Caribou Gear

Stoked for this Season, tips?

COrookie

Member
Joined
Aug 4, 2020
Messages
43
Location
Colorado
Drew my muzzleloader deer tag this year in Colorado. Its a doe tag and I'm pretty familiar with the unit. It is not a unit with a lot of backcountry in so I will probably be "road hunting." As in I will have about three or four spots picked out to be able to hike in and out each day. Any tips for a first timer in both deer (doe) and muzzleloader?
 

ridn9high

Active member
Joined
Oct 19, 2017
Messages
83
Location
Oklahoma
For a doe, I’d probably road hunt so I didn’t have to pack it far! We’ve seen so many within 100 yards of the road in every unit we’ve been in. If you had a buck muzzy tag, I’d hunt it totally different.
 

RyGuy

Well-known member
Joined
Mar 10, 2022
Messages
173
Location
Fort Collins, Colorado
If your unit is like mine: it’ll probably be HOT at that time of year. Hunt close to water, and close to shade. The deer will only move early in the morning and late in the evening. Have a plan for how to keep meat cool when you kill something.
 

elkduds

Well-known member
Joined
Jan 22, 2016
Messages
3,151
Location
CO Springs.
Scout. Learn about your area by spending time there before opening day. A day of live scouting is worth more than weeks of online research, and you have time for both. Some say scouting is the best part of hunting, and I agree.

Practice shooting from field positions, not a bench or tailgate, and know how close you need to be to hit a paper plate every time. That is your maximum range. Learn to reload quickly in case a 2nd shot is needed. Keep range reasonable so you don't wound or lose an animal.

Leave your vehicle and go hunt. Glass, hike, stalk. See deer from the road? park and go hunt them. Cover the country, put in some miles. Take enough water, or filter the water you found while scouting if it didn't dry up. Be in the good spots you found during scouting 20 min. before shooting light. turn off phone, watch and listen. Ditto evenings, within range of water if days are warm. If you don't know how to track wounded animals, don't shoot after the sun goes down. Still hunt in cover during midday, stopping and glassing more than moving. Know how to get back to your vehicle so you don't need Search and Rescue. GPS is good but can be wrong or not work. Then you need to have and know map and compass.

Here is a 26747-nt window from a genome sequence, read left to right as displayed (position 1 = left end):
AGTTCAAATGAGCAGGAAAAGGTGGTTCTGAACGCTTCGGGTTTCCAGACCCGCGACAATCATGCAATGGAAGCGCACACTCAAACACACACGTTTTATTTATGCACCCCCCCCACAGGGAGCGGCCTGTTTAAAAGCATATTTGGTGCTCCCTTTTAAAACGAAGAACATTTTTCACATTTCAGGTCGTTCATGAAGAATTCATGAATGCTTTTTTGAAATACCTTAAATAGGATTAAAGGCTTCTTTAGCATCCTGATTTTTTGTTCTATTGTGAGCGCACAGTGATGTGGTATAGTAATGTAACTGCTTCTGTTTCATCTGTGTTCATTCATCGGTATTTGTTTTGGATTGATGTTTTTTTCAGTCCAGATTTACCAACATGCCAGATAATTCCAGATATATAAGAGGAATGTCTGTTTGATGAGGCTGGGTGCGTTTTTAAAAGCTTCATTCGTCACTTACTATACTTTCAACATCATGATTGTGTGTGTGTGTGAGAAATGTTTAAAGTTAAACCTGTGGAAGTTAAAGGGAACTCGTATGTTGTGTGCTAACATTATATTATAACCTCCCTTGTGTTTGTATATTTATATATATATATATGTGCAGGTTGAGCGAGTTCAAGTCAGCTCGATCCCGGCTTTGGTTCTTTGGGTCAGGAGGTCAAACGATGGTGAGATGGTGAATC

You are likely to have multiple shooting opportunities on a doe hunt. Pass on uncertain shots, wait or get closer. Your doe is unlikely to drop where you shoot, Even deer shot through both lungs (only shot to take w muzzleloader) often travel 100 yards or more. When you decide to take a shot, go find that deer, even if it takes all day. It won't take that long if you shot with confidence, in range, unobstructed target, game standing still and mostly broadside, calm shooter.

Be prepared for any weather, every day. Listen to daily forecasts and prepare for conditions worse than forecast.

Know how to field dress and skin deer. If the day is warm and you have to carry it to the truck in pieces, take the hide off. A deer shot one day and found the next will probably be spoiled and wasted, killed for no reason. Deer are intelligent and emotional, with family bonds. Be disciplined; only take certain killing shots. Doe with a fawn? I'll keep on hunting.

If you approach this as a camping and hiking trip where you also get to shoot a doe, you will probably be successful. Relax, enjoy. The trip is better than the meat. Good luck this Sept, looking forward to your story here.
 
Last edited:

old270hunter

Member
Joined
Jun 4, 2022
Messages
58
Location
California
I’d suggest just glassing 2 days right before the season opens. Does and doe groups are generally predictable in their movements from bedding areas to feeding, and back to bedding. Pay attention to wind direction if conditions are typical for the area. I’d glass early and late, staying out of bedding areas and feeding areas. No need to be out there either, except for the first 2 and last 2 hours of daylight. Whatever you find on day one and 2 before the season, will generally hold true for your opening day of the season. You can position yourself accordingly and should tag out in short order. I‘d stay low elevation for sure and I’d be hunting near wherever there is some really good feed, like apples or crops, with adjacent public land. Might as well get a good eater. This is exactly what I do with a doe tag.
 
Yeti

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